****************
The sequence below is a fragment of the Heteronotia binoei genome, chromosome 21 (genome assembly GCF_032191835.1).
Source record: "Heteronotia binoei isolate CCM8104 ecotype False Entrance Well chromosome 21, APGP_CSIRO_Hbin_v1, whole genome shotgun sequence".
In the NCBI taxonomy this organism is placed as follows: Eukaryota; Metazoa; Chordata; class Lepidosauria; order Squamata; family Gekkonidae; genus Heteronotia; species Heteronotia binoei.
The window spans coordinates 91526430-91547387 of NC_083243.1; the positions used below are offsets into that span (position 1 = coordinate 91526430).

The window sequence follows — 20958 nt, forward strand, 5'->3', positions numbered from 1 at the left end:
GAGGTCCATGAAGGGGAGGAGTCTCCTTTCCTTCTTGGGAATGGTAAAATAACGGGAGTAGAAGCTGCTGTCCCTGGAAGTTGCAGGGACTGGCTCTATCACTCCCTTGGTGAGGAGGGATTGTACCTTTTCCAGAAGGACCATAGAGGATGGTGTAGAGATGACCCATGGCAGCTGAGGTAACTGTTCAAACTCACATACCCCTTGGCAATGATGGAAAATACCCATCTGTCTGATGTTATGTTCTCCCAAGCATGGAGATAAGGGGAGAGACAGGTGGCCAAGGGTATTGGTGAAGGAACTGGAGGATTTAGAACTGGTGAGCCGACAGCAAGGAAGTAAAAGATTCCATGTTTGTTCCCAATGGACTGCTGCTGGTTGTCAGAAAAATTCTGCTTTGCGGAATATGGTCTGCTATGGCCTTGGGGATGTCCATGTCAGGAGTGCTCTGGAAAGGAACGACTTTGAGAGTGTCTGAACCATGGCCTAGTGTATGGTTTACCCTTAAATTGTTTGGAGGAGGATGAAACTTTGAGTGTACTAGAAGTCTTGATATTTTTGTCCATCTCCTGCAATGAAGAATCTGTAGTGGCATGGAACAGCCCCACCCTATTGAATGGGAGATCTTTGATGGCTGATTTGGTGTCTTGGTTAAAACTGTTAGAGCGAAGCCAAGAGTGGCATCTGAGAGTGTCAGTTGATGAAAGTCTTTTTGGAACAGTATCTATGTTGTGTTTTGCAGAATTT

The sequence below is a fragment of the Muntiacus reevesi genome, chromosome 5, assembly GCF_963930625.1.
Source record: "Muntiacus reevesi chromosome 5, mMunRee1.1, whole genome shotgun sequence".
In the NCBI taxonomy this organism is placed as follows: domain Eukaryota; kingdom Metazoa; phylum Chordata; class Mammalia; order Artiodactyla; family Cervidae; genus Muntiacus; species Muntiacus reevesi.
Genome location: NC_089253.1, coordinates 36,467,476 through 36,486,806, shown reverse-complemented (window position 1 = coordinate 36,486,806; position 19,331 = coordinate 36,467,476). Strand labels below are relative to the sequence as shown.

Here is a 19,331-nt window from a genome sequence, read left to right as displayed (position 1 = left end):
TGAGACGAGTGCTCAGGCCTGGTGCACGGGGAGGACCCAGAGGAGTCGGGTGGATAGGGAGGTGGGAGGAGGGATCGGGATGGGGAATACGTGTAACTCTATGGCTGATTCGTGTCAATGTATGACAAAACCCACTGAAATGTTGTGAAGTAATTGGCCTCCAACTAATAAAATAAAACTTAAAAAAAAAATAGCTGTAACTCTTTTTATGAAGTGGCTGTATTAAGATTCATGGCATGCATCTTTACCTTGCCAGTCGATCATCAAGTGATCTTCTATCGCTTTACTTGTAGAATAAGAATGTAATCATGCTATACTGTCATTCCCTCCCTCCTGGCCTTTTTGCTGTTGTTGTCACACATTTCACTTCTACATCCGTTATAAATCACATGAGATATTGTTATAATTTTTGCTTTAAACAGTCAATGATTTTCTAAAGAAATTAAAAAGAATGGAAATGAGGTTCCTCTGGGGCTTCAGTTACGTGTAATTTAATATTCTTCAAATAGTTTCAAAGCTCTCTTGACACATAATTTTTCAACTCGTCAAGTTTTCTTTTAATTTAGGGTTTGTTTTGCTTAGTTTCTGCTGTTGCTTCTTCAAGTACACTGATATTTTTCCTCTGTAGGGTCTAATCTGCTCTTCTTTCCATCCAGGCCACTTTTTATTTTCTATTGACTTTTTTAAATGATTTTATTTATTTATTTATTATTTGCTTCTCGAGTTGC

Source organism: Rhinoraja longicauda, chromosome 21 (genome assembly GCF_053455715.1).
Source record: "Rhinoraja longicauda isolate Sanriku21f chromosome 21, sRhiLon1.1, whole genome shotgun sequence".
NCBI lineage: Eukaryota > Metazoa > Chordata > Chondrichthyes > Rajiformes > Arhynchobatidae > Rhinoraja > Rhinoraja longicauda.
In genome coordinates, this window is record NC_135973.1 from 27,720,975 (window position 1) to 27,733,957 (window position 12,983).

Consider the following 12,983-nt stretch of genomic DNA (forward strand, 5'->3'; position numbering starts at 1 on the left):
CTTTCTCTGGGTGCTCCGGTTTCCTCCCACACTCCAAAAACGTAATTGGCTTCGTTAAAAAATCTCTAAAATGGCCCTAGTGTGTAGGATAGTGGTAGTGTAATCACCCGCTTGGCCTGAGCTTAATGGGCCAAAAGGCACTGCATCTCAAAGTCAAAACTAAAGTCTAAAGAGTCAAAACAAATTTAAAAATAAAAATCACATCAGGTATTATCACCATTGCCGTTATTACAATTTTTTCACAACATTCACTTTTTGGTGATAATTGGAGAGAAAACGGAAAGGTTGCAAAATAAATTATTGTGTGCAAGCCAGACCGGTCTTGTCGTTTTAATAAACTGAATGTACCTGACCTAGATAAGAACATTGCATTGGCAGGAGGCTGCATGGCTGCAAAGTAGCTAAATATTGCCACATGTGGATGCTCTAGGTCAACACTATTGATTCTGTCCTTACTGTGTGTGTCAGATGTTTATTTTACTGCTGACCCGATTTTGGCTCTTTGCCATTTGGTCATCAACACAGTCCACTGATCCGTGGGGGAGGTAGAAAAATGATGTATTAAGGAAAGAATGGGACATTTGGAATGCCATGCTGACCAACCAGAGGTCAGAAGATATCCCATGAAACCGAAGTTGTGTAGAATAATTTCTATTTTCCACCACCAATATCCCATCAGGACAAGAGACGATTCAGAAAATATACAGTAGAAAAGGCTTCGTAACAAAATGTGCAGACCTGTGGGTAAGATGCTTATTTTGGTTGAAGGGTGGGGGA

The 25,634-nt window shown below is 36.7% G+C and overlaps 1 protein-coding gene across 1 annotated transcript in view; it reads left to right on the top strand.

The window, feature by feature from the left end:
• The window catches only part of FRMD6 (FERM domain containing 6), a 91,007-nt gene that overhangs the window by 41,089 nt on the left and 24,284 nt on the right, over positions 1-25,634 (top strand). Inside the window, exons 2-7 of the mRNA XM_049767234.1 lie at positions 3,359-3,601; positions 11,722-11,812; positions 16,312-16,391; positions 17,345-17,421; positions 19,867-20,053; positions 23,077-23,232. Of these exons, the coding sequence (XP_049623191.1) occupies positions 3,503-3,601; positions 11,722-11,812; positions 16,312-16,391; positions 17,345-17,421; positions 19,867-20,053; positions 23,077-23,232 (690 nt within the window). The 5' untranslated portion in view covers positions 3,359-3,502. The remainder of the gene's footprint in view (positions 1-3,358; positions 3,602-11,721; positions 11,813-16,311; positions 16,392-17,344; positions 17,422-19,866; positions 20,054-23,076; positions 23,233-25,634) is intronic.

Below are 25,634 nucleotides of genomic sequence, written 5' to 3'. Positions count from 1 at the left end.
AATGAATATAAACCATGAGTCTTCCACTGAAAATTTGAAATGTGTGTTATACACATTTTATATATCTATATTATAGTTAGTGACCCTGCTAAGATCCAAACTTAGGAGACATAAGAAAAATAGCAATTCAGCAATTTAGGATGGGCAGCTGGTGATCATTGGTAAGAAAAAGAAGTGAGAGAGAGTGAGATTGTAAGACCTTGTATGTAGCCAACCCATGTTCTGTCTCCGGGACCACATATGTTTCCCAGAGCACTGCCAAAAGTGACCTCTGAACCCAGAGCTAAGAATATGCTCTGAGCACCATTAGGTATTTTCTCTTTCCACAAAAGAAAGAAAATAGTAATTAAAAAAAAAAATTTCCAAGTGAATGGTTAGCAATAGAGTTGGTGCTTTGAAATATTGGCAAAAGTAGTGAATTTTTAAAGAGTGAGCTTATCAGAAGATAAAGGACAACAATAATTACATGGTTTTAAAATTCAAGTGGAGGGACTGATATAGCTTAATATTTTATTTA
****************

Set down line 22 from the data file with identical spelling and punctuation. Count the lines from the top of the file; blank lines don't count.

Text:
Below are 25,634 nucleotides of genomic sequence, written 5' to 3'. Positions count from 1 at the left end.